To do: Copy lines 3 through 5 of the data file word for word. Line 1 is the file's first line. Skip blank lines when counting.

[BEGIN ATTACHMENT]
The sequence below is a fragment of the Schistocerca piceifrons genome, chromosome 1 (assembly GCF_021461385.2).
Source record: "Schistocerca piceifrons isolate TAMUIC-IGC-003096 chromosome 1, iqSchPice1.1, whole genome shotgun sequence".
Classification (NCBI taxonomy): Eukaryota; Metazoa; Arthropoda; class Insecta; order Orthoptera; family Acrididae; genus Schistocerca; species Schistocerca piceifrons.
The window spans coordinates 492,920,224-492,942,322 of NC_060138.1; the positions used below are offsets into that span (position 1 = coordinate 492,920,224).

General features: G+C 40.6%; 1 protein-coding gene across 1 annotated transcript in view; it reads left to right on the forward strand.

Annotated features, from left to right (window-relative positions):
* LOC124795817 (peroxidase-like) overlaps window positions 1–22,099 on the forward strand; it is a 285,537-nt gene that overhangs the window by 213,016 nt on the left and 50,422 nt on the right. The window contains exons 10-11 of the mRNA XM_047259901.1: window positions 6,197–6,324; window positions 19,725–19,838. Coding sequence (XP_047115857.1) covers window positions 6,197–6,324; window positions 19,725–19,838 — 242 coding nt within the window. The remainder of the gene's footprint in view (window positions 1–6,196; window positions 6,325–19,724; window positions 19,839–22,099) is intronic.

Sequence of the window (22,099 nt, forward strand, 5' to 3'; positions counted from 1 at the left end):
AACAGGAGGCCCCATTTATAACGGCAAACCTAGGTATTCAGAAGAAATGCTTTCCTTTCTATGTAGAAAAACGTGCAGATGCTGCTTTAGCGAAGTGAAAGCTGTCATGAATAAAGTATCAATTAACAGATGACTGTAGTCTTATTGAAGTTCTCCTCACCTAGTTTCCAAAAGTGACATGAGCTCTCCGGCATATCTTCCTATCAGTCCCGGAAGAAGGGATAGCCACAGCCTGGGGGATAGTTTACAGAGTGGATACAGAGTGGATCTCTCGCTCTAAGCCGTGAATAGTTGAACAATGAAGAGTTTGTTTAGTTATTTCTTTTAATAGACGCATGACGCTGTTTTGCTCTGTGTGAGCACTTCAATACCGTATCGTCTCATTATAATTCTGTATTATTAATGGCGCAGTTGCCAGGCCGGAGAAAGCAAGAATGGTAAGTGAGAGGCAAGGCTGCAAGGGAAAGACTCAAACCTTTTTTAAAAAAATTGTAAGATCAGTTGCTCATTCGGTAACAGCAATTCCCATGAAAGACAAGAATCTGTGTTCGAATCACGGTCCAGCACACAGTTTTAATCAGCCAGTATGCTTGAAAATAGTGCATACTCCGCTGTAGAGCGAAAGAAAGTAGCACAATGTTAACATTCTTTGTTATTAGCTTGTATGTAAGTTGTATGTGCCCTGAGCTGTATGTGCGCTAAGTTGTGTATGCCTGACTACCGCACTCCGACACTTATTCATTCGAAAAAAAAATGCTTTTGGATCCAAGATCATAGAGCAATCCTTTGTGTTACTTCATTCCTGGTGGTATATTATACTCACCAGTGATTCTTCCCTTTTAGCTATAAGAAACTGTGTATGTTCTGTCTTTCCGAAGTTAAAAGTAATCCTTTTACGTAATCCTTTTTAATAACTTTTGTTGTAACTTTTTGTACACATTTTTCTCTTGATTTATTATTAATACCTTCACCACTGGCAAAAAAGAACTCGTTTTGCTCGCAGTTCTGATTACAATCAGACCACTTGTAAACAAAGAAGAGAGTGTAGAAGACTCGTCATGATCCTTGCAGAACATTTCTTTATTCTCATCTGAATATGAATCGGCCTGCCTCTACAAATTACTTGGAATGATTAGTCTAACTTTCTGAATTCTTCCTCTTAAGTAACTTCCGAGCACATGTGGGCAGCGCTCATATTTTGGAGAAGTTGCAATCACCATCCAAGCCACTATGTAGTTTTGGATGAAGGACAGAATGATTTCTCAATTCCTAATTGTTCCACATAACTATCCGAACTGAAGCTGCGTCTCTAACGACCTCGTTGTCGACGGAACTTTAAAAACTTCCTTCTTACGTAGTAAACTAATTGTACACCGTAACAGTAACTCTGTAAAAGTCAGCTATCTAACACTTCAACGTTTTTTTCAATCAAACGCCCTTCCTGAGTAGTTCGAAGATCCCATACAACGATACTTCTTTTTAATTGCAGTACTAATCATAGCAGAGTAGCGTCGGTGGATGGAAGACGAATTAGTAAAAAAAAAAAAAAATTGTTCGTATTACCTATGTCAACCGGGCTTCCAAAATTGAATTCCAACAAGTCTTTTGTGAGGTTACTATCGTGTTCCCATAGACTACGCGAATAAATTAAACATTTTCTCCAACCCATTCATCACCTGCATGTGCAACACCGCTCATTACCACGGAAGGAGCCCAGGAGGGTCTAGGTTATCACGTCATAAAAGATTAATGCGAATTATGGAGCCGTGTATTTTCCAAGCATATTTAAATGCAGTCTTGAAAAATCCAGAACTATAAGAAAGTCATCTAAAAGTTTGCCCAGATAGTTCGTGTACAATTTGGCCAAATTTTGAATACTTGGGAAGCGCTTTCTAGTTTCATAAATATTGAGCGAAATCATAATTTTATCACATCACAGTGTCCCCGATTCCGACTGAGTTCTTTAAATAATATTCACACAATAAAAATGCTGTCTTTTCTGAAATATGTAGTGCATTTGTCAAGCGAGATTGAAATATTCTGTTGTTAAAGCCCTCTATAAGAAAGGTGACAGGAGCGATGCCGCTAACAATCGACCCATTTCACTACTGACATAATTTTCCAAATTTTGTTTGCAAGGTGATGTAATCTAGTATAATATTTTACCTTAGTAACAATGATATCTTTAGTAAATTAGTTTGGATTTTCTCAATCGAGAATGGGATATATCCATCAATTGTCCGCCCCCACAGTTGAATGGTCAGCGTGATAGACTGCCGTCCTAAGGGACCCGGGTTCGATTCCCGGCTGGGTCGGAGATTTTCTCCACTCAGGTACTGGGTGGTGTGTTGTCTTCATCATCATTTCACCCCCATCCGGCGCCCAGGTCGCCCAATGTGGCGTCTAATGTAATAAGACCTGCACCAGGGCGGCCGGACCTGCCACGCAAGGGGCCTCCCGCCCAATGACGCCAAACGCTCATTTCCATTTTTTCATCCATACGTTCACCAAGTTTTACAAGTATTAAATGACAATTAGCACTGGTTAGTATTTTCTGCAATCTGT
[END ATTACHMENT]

Classification (NCBI taxonomy): Eukaryota; Metazoa; Arthropoda; class Insecta; order Orthoptera; family Acrididae; genus Schistocerca; species Schistocerca piceifrons.
The window spans coordinates 492,920,224-492,942,322 of NC_060138.1; the positions used below are offsets into that span (position 1 = coordinate 492,920,224).

General features: G+C 40.6%; 1 protein-coding gene across 1 annotated transcript in view; it reads left to right on the forward strand.